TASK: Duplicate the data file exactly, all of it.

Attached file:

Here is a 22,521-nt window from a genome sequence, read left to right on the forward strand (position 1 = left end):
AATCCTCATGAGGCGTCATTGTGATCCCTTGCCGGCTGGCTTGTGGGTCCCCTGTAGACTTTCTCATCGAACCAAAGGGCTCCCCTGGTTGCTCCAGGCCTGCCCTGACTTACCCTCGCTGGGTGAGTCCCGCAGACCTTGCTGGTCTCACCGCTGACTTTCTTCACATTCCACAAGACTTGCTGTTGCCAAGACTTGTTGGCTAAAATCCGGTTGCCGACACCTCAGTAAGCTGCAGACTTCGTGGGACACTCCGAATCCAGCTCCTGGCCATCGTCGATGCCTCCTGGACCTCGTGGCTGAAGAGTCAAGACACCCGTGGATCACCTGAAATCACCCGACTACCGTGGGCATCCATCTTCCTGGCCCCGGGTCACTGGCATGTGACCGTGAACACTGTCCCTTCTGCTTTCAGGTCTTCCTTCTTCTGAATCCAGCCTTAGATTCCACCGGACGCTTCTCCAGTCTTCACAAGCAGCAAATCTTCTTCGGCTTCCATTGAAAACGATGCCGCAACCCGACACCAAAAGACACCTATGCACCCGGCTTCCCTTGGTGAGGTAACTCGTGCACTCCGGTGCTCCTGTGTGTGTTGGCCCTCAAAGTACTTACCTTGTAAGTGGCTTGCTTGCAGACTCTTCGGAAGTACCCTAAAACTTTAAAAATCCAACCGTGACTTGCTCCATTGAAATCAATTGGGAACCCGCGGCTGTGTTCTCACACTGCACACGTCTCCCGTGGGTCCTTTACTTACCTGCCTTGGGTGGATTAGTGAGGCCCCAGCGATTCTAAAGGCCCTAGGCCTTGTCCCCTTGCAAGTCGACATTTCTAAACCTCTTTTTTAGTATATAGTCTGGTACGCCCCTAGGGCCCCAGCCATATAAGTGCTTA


Here is a 22,521-nt window from a genome sequence, read left to right on the forward strand (position 1 = left end):
AATCCTCATGAGGCGTCATTGTGATCCCTTGCCGGCTGGCTTGTGGGTCCCCTGTAGACTTTCTCATCGAACCAAAGGGCTCCCCTGGTTGCTCCAGGCCTGCCCTGACTTACCCTCGCTGGGTGAGTCCCGCAGACCTTGCTGGTCTCACCGCTGACTTTCTTCACATTCCACAAGACTTGCTGTTGCCAAGACTTGTTGGCTAAAATCCGGTTGCCGACACCTCAGTAAGCTGCAGACTTCGTGGGACACTCCGAATCCAGCTCCTGGCCATCGTCGATGCCTCCTGGACCTCGTGGCTGAAGAGTCAAGACACCCGTGGATCACCTGAAATCACCCGACTACCGTGGGCATCCATCTTCCTGGCCCCGGGTCACTGGCATGTGACCGTGAACACTGTCCCTTCTGCTTTCAGGTCTTCCTTCTTCTGAATCCAGCCTTAGATTCCACCGGACGCTTCTCCAGTCTTCACAAGCAGCAAATCTTCTTCGGCTTCCATTGAAAACGATGCCGCAACCCGACACCAAAAGACACCTATGCACCCGGCTTCCCTTGGTGAGGTAACTCGTGCACTCCGGTGCTCCTGTGTGTGTTGGCCCTCAAAGTACTTACCTTGTAAGTGGCTTGCTTGCAGACTCTTCGGAAGTACCCTAAAACTTTAAAAATCCAACCGTGACTTGCTCCATTGAAATCAATTGGGAACCCGCGGCTGTGTTCTCACACTGCACACGTCTCCCGTGGGTCCTTTACTTACCTGCCTTGGGTGGATTAGTGAGGCCCCAGCGATTCTAAAGGCCCTAGGCCTTGTCCCCTTGCAAGTCGACATTTCTAAACCTCTTTTTTAGTATATAGTCTGGTACGCCCCTAGGGCCCCAGCCATATAAGTGCTTA